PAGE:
Hearts and minds hard to win in IT land

Despite the big marketing and branding bucks vendors spend to win and retain IT customers, IT managers claim they have little loyalty to vendors.

And they believe there's little loyalty between customers and vendors in the industry, although a few did admit to sometimes favouring a particular brand.

They agree vendors try all sorts of techniques to retain customers, but when it comes to making purchasing decisions IT managers say they are emotionless.

Tony Harris, IT support at AP Eagers, judges vendors on the level of support they provide.

But overall, Harris said he doesn’t see any vendors making a successful attempt to create loyal customers.

“I think there is customer loyalty is some cases, but in our case we simply have favourite brands because they provide good service and support,” Harris said.

IT project manager Bev Welsh at Oil Drilling and Exploration, said there is little loyalty in the IT industry.

“We like IBM and Toshiba because of the products they provide, as well as the support and service. But although we have our standard vendors that we choose to stick with, it is largely because of the product itself, not because of any sense of loyalty," Welsh said.

John McKillop, Sylvania Lighting's MIS manager, admits to having a favourite brand and supplier.

“It just makes things easier from the administration side of things. But we don’t feel any loyalty towards that vendor,” McKillop said.

“However, I have to admit for the past eight or nine years we’ve gone to tender for our communications network every 18 months, and we always end up picking the same vendor. It just offers the best and most cost-effective service.”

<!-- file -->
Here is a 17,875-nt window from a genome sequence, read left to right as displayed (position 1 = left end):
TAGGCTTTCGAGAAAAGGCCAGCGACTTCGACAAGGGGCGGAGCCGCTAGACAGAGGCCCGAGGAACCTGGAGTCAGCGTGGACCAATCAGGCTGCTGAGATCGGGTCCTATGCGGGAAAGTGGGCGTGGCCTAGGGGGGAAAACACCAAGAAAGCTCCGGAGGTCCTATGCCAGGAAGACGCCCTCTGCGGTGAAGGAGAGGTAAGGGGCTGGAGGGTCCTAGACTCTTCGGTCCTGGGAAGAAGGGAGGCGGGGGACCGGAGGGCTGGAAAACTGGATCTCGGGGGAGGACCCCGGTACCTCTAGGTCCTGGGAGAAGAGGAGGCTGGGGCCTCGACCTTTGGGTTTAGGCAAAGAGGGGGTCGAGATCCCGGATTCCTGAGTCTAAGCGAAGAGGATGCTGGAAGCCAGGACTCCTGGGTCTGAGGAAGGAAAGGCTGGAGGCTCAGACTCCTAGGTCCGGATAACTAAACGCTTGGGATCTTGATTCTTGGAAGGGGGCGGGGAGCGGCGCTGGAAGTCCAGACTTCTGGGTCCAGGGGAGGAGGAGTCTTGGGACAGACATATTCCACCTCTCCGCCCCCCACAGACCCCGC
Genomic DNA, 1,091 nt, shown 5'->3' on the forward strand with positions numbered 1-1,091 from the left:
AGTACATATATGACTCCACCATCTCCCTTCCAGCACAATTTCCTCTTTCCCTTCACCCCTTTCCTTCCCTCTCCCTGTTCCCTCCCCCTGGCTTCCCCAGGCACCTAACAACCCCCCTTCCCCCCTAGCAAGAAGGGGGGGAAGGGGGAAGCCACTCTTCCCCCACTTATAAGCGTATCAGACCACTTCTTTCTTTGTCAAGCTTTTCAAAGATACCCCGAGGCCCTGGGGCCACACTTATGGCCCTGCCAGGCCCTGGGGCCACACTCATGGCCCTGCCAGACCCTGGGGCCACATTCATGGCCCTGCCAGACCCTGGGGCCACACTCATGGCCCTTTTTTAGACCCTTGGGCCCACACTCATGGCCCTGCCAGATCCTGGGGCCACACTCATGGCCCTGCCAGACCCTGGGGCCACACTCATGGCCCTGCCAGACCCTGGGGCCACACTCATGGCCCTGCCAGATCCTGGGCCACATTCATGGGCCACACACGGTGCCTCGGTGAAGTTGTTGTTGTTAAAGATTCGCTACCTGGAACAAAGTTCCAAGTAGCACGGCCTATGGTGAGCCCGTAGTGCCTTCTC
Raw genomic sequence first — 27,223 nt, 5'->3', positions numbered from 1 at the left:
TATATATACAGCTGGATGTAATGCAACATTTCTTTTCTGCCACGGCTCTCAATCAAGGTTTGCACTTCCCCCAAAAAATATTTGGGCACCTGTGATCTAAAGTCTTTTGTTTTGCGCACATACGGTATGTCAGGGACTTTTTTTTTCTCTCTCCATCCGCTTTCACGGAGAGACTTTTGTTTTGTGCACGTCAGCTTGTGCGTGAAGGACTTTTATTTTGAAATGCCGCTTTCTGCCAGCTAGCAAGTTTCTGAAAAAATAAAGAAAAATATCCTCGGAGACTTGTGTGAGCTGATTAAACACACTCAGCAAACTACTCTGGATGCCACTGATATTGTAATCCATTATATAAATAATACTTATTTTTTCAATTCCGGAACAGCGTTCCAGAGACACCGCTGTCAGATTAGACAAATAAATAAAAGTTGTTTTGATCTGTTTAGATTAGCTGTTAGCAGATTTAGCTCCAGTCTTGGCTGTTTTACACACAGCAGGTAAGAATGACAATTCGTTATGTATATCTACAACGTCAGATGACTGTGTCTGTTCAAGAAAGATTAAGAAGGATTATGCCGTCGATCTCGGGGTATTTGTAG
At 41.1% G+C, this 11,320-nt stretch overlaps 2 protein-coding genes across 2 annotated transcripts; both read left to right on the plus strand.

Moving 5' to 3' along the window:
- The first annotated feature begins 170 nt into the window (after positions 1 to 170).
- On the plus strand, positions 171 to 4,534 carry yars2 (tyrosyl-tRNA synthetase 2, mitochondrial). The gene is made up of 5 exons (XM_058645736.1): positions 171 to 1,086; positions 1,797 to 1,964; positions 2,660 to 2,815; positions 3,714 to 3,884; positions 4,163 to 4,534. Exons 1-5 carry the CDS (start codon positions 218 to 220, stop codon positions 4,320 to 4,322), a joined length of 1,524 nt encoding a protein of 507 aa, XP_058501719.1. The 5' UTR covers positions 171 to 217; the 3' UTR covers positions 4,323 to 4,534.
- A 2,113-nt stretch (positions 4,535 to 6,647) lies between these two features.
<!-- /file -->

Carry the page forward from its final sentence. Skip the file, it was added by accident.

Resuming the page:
Vendors willingly admit they keep dipping into the marketing budget attempting to understand their customers. EMC Australia marketing director Clive Gold is a big believer in customer loyalty.

"We are always trying to add value with quarterly breakfasts and other events because customer loyalty is essential," he said.

“We try to get embedded in just about everything our customer does. And to do that, we have to work with the customer over a long period of time; it just doesn’t work when customers are making short, tactical decisions when buying products."

In the IT industry Gold believes loyalty is actually growing.

“Customers are now thinking about the total cost of ownership when purchasing a product and are therefore going with vendors they know and trust,” Gold said.

Pragmatism rules over loyalty

Microsoft public sector director Kevin Acklehurst admits to being a bit of a doubting Thomas when it comes to customer loyalty and isn't sure if it exists at all.

Despite this, he does believe customer loyalty is vital for an organization to be successful.

“It really depends on who you’re talking about. With technical people, you find there is a little bit of loyalty to certain vendors, but this doesn’t necessarily drive implementation decisions,” Ackhurst said.

“And those making the business decisions will often be a bit more pragmatic and won't make a decision based on emotion and loyalty to a certain vendor.”

While unwilling to disclose the amount Microsoft spends on customer loyalty programs, he admits it is a large portion of the marketing budget.

“The money spent on customer loyalty programs would include all sorts of things like carrying out assessments of customer satisfaction and attending workshops to assess and interact with customers. All this adds up,” Acklehurst said.

In an attempt to better serve customers, Microsoft has verticalized and segmented its business.

“We’ve been doing this for 12 months now and it has completely changed the culture of our company and how we carry out business with our customers,” Acklehurst said.

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